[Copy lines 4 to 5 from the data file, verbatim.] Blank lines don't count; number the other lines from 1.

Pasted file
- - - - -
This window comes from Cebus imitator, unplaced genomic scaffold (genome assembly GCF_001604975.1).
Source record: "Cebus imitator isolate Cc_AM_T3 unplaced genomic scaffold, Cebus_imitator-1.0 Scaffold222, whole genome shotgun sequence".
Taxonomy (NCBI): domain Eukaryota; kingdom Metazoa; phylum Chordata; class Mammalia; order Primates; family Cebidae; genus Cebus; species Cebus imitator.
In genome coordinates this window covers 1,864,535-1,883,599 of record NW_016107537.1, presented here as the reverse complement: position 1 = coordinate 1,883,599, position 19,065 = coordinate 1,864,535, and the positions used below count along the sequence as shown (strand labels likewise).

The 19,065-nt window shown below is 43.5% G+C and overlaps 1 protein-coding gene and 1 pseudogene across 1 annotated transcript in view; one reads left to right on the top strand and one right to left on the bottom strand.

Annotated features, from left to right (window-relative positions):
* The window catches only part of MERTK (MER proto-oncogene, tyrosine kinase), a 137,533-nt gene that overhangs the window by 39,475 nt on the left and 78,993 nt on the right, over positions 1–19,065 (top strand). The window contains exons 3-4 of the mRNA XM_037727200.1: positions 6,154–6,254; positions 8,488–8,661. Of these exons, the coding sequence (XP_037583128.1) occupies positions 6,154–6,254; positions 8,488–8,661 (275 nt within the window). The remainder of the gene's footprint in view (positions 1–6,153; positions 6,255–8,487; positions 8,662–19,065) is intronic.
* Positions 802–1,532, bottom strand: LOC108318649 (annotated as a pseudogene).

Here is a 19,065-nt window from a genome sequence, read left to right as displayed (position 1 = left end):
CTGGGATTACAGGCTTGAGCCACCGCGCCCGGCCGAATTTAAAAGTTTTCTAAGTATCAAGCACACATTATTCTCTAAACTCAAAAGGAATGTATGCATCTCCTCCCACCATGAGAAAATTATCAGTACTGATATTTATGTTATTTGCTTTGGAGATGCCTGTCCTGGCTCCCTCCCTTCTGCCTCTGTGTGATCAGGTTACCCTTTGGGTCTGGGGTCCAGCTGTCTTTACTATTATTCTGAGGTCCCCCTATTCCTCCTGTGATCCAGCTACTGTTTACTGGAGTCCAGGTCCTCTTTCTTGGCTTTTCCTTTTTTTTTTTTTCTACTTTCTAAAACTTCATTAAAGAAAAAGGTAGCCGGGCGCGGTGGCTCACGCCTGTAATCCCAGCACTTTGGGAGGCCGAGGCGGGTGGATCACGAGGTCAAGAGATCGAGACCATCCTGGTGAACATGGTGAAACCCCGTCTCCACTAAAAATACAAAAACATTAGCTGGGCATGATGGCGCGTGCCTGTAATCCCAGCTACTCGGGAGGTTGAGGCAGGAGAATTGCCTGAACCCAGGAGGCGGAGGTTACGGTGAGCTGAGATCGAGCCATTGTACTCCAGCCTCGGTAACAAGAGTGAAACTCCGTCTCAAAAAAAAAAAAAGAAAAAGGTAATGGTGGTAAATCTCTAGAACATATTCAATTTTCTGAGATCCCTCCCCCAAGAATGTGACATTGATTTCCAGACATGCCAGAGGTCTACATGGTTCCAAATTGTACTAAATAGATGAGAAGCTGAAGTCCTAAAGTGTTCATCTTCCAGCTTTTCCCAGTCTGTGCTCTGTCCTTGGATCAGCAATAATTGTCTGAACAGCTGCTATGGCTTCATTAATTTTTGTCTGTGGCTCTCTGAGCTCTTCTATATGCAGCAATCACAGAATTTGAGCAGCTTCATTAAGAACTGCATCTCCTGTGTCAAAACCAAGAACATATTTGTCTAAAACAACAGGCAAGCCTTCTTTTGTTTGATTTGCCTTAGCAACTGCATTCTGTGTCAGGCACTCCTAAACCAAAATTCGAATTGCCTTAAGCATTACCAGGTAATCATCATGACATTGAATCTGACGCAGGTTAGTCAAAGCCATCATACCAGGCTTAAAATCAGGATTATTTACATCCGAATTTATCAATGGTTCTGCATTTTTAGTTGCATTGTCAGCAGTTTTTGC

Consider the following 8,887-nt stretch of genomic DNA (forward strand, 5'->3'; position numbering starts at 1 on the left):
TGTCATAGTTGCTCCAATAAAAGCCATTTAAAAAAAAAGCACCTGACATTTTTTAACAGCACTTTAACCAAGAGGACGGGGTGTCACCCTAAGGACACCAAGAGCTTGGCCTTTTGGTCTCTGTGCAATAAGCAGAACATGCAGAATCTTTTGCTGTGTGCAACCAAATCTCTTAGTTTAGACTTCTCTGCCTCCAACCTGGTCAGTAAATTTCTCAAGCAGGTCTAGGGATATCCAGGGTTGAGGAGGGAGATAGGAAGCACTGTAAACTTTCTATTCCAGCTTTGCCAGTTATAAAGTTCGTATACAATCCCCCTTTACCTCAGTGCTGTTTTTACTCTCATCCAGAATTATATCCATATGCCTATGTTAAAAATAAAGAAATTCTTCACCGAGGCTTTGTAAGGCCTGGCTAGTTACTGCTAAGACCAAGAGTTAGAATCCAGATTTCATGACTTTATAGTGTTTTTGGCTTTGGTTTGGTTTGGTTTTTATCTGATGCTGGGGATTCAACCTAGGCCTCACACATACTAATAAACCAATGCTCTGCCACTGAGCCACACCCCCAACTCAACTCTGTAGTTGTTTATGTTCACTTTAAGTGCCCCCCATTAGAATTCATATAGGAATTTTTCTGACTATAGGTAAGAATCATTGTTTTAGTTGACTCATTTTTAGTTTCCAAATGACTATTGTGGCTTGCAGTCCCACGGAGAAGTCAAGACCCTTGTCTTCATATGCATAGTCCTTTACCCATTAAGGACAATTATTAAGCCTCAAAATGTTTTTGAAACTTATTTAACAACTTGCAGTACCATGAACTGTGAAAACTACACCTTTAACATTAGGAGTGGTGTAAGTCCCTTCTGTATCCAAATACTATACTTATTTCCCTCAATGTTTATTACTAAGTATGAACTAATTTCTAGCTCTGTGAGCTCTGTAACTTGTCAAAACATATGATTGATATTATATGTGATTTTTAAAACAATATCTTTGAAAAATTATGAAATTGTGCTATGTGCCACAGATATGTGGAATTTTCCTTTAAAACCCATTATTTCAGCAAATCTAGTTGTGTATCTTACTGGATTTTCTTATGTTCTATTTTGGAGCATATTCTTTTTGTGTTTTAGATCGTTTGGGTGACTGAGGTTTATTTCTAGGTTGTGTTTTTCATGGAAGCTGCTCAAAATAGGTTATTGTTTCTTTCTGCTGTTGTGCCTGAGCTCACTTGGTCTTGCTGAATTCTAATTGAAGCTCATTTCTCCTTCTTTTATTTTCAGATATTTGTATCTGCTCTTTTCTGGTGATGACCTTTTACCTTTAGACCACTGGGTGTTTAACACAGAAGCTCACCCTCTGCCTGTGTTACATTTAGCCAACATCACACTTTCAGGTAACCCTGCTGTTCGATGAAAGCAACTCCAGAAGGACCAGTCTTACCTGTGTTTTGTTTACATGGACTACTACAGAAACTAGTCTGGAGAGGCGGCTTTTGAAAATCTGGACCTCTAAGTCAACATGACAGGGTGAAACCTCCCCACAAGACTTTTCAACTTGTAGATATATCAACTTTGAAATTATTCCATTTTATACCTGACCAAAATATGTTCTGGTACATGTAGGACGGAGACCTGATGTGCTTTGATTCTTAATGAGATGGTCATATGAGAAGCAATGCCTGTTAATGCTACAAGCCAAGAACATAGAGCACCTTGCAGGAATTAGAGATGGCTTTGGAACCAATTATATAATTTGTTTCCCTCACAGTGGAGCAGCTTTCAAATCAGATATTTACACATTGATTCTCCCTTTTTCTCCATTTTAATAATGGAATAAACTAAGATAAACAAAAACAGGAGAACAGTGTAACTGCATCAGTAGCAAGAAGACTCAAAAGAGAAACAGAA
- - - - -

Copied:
In genome coordinates this window covers 1,864,535-1,883,599 of record NW_016107537.1, presented here as the reverse complement: position 1 = coordinate 1,883,599, position 19,065 = coordinate 1,864,535, and the positions used below count along the sequence as shown (strand labels likewise).

The 19,065-nt window shown below is 43.5% G+C and overlaps 1 protein-coding gene and 1 pseudogene across 1 annotated transcript in view; one reads left to right on the top strand and one right to left on the bottom strand.